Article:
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Pak J Biol Sci. 2013 Nov 1;16(21):1260-9.

Rapid identification of enterovirulent Escherichia coli strains using polymerase chain reaction from shrimp farms.

Author information

1
Fisheries and Marine Resource Technology Discipline, Khulna University, Khulna-9208, Bangladesh.
2
Centre for Environmental Risk Assessment and Remediaton, University of South Australia, Australia.
3
Bangladesh Fisheries Research Institute, Shrimp Research Station, Bangerhat, Bangladesh.
4
Department of Fisheries, Quality Assurance Office, Government of People's Republic of Bangladesh.

Abstract

Although, Escherichia coli is widely distributed in the environment, only a small percentage is pathogenic to humans. The most commonly encountered are those belonging to the Enterotoxigenic (ETEC), Enteroinvasive (EIEC), Enterohaemorrhagic (EHEC) and Enteropathogenic (EPEC) subtypes. Aquaculture premises specially shrimp farm in tropical and subtropical countries largely susceptive to different types of E. coli strains. With the PCR system, an attempt was taken to identify the virulent E. coli in a rapid basis from water, sediment and live shrimp from different shrimp farms established in the shrimp production areas of southwest part of Bangladesh. The target genes chosen for this investigation included the PhoA, a housekeeping gene in all E. coli and thereafter the virulent genes LT1, LT1 and ST1 of ETEC, the VT of EHEC and EAE of EPEC, which were amplified with the primers designed for their specific genes. The restriction enzyme conformation and the gel electrophoresis bands showed the presence of E. coli, among which ETEC and EPEC groups were present in the environmental and biological samples of shrimp farms, brings up into the human health concern. The sanitation conditions amid farm were also investigated to find the link of pathogenic E. coli, which came into the result of less infection if the farm maintains improved sanitation. This study has clearly urged the exigency of periodical quick check of virulent E. coli with the versatile PCR system from brood management to post-harvest handling of shrimp.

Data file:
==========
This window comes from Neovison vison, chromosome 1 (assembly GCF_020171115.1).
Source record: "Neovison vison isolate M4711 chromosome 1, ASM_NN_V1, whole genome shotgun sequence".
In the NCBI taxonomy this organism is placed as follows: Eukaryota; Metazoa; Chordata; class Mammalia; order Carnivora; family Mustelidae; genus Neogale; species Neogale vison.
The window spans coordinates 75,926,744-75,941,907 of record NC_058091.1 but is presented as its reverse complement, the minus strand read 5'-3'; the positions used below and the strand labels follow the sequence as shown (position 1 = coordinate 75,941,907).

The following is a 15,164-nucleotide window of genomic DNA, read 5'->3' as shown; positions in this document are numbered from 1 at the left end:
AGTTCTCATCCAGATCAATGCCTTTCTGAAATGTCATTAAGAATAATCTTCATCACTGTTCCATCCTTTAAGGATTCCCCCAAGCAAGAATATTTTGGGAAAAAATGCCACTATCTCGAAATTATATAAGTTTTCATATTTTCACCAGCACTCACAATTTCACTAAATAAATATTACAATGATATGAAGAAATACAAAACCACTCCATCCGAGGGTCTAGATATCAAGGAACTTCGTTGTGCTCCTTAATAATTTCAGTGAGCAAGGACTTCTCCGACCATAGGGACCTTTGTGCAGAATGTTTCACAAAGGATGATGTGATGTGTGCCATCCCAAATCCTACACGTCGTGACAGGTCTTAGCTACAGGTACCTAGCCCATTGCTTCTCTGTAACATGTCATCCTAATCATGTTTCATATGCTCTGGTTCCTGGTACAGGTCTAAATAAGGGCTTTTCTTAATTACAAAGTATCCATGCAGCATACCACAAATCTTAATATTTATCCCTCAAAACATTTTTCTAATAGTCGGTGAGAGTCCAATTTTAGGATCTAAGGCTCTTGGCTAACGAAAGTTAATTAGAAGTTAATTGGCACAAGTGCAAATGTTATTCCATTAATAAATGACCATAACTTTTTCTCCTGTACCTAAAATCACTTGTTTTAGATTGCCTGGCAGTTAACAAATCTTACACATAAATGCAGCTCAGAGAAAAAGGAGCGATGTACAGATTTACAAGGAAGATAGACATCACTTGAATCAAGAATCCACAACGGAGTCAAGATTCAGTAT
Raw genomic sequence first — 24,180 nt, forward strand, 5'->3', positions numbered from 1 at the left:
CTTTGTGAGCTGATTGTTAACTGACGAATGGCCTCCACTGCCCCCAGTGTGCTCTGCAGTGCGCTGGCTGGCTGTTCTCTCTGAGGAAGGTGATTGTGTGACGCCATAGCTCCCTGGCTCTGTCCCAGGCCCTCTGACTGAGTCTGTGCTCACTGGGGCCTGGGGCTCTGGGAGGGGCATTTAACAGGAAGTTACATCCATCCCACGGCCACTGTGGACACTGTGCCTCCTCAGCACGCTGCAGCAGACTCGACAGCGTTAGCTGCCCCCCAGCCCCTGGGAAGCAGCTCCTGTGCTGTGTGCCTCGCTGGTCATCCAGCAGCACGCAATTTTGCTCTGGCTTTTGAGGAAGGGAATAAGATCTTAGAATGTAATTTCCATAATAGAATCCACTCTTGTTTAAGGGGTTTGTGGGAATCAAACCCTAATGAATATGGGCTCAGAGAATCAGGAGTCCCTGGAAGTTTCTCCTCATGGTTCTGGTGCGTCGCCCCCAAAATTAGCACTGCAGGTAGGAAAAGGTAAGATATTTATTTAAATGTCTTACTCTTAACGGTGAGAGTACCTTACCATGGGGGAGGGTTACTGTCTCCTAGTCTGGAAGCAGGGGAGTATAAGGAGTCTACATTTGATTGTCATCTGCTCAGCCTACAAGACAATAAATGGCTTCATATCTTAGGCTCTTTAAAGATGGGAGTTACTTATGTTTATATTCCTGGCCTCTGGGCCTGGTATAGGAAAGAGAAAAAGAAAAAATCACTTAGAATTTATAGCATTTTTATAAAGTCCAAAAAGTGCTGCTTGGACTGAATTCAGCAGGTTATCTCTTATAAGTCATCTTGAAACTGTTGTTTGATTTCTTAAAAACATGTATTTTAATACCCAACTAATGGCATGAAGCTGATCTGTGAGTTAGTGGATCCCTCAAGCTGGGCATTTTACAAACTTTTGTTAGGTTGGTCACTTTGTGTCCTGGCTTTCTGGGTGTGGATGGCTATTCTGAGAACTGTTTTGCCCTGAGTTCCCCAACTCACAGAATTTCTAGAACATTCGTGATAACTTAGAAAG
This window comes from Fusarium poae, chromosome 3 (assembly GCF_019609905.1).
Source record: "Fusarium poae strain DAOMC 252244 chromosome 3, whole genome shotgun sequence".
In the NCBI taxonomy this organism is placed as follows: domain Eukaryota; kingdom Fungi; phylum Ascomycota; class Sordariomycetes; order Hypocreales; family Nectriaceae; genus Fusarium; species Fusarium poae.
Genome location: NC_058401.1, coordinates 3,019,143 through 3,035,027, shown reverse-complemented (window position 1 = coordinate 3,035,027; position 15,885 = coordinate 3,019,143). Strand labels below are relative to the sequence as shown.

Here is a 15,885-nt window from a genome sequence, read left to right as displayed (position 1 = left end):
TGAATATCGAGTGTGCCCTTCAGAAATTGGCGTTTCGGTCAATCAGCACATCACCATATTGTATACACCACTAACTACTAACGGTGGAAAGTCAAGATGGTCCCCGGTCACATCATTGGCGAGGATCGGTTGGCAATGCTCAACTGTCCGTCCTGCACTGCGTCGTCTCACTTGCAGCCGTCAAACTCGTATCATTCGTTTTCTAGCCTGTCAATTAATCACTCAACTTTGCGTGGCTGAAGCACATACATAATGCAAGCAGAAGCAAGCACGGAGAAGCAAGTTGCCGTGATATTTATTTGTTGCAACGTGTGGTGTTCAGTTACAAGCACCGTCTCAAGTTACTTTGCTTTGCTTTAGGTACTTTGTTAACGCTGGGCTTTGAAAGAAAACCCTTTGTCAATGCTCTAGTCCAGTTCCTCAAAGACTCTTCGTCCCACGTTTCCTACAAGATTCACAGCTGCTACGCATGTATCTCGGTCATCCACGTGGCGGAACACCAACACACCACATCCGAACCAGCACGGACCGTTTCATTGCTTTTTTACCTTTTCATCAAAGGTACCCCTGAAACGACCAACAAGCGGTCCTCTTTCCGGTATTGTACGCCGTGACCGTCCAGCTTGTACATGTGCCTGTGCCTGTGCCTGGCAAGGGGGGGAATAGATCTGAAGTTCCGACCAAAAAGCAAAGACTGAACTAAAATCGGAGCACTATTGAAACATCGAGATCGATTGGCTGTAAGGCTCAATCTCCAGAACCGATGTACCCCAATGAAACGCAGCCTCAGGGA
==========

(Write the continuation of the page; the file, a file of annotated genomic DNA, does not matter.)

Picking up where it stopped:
PMID:
24511733
[Indexed for MEDLINE]

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